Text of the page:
The Myth of Needing to Be ‘In the Room’
Vendors often clamor to stand alongside partners in sales conversations, and that’s often not necessary and – at times – counterproductive.
By Larry Walsh
Many vendors want to say that they’re “100 percent channel” (a myth) or, at the very least, that they’re channel-friendly. Then they’ll complain that partners aren’t bringing them into enough meetings with customers. The grievance doesn’t stem from a lack of sales activity, but from the perceived lack of having contact directly with customers.
Here’s what many vendors tell 2112: “We need partners to bring us to meetings with customers. When we’re in the room, we win deals every time. We need to be in the room more.”
The fact is, “being in the room,” in many cases, is often counterproductive. Partners will sometimes say that having vendors with them compromises sales activities, even when the customer is sold on a product or service.[ctt tweet=”Partners will sometimes say that having vendors with them compromises sales activities.” coverup=”A1NFc”]
The entire point of having channel partners is to extend sales and service capacity without incurring fixed costs. Rather than maintaining large and expensive sales organizations, vendors use channel partners to cover the total addressable market, leverage customer relationships to capture sales, and drill into niche customer segments and geographies.
Vendors practice two typical sales models – partner-led and vendor-led.
- Partner-led channel sales: Partners uncover sales opportunities and work the deal largely independent of the vendor. Vendors provide informational and logistical support, but mostly in the background.
- Vendor-led channel sales: The vendor essentially leads the sales conversation with the customer after an introduction is made by the partner.
Good reasons exist for having a vendor-led model. Some technologies and products are so complicated that they require expertise and resources only the vendor can provide. And some vendors are very good at uncovering sales opportunities that are passed to channel partners for fulfillment.
The issue is whether the vendor needs to be in every customer meeting.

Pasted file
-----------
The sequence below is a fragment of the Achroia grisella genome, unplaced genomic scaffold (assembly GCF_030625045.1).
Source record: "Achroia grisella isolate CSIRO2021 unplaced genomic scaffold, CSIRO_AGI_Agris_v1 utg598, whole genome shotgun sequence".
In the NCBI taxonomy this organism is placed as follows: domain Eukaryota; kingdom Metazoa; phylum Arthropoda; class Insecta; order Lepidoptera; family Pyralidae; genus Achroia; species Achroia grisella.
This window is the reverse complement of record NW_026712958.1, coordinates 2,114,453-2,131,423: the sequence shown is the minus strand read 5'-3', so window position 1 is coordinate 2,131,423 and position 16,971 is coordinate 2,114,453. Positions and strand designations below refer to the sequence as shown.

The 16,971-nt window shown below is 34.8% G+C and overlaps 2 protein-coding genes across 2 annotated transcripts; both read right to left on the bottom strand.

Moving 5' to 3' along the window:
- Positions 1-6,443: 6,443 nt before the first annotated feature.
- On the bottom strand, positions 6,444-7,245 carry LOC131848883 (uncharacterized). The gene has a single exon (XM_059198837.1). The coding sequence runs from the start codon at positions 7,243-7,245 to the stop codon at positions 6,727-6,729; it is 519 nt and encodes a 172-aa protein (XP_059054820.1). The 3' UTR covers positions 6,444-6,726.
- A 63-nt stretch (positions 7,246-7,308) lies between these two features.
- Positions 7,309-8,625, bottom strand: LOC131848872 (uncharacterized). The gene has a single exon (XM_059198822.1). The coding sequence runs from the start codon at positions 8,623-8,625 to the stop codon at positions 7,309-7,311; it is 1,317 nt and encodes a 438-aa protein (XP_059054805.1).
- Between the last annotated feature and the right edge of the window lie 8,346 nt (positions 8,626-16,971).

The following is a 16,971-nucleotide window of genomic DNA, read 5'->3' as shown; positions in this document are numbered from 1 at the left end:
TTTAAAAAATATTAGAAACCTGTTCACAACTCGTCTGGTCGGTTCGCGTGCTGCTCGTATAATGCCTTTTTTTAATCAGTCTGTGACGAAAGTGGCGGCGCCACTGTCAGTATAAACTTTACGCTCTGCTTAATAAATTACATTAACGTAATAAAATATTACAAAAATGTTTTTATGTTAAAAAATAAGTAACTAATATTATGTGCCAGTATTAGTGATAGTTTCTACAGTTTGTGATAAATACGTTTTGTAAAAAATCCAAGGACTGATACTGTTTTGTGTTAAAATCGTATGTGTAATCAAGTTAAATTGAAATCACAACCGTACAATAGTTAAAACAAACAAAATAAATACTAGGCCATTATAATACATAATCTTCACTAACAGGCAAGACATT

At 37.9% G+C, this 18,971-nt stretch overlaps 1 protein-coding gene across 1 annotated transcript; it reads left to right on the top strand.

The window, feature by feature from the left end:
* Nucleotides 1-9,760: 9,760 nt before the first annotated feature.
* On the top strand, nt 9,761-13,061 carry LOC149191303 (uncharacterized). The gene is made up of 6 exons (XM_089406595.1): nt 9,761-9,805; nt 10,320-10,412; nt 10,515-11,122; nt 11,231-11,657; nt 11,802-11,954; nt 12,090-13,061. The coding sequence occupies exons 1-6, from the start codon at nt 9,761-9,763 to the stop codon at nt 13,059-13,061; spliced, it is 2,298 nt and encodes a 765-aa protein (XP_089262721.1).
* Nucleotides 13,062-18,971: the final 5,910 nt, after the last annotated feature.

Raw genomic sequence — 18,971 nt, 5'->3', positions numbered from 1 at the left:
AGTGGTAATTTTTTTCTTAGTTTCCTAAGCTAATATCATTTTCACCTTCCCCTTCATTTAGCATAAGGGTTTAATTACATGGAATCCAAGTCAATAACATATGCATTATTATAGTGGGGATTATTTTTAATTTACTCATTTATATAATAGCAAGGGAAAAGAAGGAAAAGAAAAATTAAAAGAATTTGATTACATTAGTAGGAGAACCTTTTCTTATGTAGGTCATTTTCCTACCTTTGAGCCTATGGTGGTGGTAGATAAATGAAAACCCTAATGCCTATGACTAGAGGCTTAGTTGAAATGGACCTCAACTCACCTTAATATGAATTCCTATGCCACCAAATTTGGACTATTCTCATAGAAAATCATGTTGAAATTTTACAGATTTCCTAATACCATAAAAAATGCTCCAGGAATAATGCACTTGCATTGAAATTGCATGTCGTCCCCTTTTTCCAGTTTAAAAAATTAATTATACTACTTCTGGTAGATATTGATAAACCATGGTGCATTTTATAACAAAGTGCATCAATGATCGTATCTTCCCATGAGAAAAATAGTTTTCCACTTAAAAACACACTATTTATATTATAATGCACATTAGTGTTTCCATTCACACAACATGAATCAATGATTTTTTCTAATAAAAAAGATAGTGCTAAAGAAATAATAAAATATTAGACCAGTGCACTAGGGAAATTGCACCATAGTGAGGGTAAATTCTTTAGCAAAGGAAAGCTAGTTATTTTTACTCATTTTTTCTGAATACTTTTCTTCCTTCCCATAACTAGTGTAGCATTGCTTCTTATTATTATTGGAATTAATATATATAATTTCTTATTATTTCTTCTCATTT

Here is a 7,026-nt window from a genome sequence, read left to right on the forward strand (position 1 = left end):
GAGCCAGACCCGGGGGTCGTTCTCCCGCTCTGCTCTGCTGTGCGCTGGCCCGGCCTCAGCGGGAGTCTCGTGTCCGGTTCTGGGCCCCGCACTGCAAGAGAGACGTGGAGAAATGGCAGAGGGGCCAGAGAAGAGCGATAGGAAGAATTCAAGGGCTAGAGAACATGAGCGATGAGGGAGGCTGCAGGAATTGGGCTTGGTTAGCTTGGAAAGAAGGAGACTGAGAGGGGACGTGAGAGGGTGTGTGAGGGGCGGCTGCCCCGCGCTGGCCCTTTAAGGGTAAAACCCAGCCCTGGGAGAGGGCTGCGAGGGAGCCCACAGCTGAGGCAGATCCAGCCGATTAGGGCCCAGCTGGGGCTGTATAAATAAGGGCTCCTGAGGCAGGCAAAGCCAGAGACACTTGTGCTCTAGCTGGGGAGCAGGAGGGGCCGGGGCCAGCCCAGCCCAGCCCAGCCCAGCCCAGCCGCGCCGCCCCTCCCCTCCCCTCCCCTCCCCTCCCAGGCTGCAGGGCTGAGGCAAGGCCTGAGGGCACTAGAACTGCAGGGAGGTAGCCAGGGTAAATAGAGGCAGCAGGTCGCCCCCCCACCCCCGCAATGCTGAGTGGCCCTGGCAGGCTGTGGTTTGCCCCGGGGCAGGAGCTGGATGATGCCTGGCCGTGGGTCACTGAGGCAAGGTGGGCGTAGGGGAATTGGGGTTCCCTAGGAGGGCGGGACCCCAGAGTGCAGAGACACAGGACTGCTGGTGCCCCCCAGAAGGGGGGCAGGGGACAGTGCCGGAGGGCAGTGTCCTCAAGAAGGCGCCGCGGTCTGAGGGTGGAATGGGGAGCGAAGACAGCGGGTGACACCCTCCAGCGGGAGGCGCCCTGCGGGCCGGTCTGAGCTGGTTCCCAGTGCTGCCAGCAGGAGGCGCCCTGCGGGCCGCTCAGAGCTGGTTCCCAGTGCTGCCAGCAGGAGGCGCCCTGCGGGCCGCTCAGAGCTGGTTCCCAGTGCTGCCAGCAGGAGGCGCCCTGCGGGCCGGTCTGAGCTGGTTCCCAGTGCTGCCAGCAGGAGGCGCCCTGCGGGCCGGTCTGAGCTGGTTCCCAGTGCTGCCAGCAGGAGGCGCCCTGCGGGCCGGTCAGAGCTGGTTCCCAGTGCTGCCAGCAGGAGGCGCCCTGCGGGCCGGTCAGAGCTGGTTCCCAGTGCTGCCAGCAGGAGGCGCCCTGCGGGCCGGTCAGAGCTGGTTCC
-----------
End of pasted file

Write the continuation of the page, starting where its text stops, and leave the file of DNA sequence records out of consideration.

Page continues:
Vendors believe, and rightfully so, that they know their products better than anyone. They built them, after all, and they’re best able to explain their purpose, function, and value. Also, they bring tremendous credibility in the eyes of the customer, which injects confidence into sales discussions. So when a partner is engaged in a difficult negotiation or competitive engagement, who better to step in and convince customers to buy?
And vendors say they win the deal more times than not.
Partners disagree. They say vendors may get the contract, but there are few winners in the room.
Some vendors approach the opportunity with a heavy hand. They arrive with an entourage designed to show the breadth and depth of their capabilities. What the partner and customer see is expense that’s beyond their reach. Moreover, the vendor’s pitch can be intimidating. Shows of force may satisfy a vendor’s internal constituents by giving them a voice in the opportunity conversation, but they often leave a bad impression on the partner and customer.
Some vendors will come into the room willing to do anything to get the sale. Because vendors have far more control over pricing than partners, they’re able to discount with great expediency. The problem, partners say, is that vendors are often too quick to negotiate on price. Even when they get the sale, they often remove much of the profitability for the partner.[ctt tweet=”Vendors are often too quick to negotiate on price.” coverup=”Q6fyA”]
And, in some cases, vendors will compromise the partner when they work the room. A partner may uncover an opportunity and bring a vendor into the conversation for sales and technical support. The vendor may then look at the opportunity, decide the partner isn’t the right fit for the customer, and flip the opportunity to a direct-sales representative or another – often preferred – partner.
Generally speaking, there’s nothing wrong with vendors lending partners a hand in uncovering, qualifying, and closing sales opportunities, as the successful outcome of this process will – on paper – provide both sides a mutual benefit. But vendors should focus more on enabling partners to take the lead and act independently in sales because, again, the entire purpose of a channel partner is to extend sales capacity at a lower cost. In addition, vendors should exercise greater patience during the channel sales process and give partners the opportunity to execute deals.
There’s absolutely no doubt that vendors can contribute to the channel sales conversation and help close opportunities. But vendors need to take a more measured approach to avoid compromising their channel relationships and investments.